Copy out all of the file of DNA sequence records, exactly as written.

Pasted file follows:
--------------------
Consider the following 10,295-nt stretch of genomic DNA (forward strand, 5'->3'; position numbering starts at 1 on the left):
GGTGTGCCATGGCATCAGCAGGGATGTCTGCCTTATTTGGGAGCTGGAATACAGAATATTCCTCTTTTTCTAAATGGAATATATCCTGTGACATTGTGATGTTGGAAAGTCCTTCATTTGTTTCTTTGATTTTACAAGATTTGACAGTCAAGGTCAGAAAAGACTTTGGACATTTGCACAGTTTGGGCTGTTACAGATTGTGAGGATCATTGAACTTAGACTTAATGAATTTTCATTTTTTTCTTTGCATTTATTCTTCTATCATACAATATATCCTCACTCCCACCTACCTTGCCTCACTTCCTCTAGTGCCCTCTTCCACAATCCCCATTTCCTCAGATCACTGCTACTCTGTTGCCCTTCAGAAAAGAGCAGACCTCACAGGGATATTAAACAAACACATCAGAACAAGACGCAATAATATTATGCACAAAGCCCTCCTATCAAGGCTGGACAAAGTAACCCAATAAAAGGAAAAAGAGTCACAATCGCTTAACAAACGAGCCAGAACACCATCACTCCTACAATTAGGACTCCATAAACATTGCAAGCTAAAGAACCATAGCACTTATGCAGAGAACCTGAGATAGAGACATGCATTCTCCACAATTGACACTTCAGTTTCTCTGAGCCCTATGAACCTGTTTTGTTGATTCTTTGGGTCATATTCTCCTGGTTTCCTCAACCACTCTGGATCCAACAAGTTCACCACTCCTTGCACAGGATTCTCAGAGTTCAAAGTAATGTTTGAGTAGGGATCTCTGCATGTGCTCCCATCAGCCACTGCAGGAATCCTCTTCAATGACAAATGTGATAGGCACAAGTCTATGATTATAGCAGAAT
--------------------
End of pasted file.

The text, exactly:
Consider the following 10,295-nt stretch of genomic DNA (forward strand, 5'->3'; position numbering starts at 1 on the left):
GGTGTGCCATGGCATCAGCAGGGATGTCTGCCTTATTTGGGAGCTGGAATACAGAATATTCCTCTTTTTCTAAATGGAATATATCCTGTGACATTGTGATGTTGGAAAGTCCTTCATTTGTTTCTTTGATTTTACAAGATTTGACAGTCAAGGTCAGAAAAGACTTTGGACATTTGCACAGTTTGGGCTGTTACAGATTGTGAGGATCATTGAACTTAGACTTAATGAATTTTCATTTTTTTCTTTGCATTTATTCTTCTATCATACAATATATCCTCACTCCCACCTACCTTGCCTCACTTCCTCTAGTGCCCTCTTCCACAATCCCCATTTCCTCAGATCACTGCTACTCTGTTGCCCTTCAGAAAAGAGCAGACCTCACAGGGATATTAAACAAACACATCAGAACAAGACGCAATAATATTATGCACAAAGCCCTCCTATCAAGGCTGGACAAAGTAACCCAATAAAAGGAAAAAGAGTCACAATCGCTTAACAAACGAGCCAGAACACCATCACTCCTACAATTAGGACTCCATAAACATTGCAAGCTAAAGAACCATAGCACTTATGCAGAGAACCTGAGATAGAGACATGCATTCTCCACAATTGACACTTCAGTTTCTCTGAGCCCTATGAACCTGTTTTGTTGATTCTTTGGGTCATATTCTCCTGGTTTCCTCAACCACTCTGGATCCAACAAGTTCACCACTCCTTGCACAGGATTCTCAGAGTTCAAAGTAATGTTTGAGTAGGGATCTCTGCATGTGCTCCCATCAGCCACTGCAGGAATCCTCTTCAATGACAAATGTGATAGGCACAAGTCTATGATTATAGCAGAAT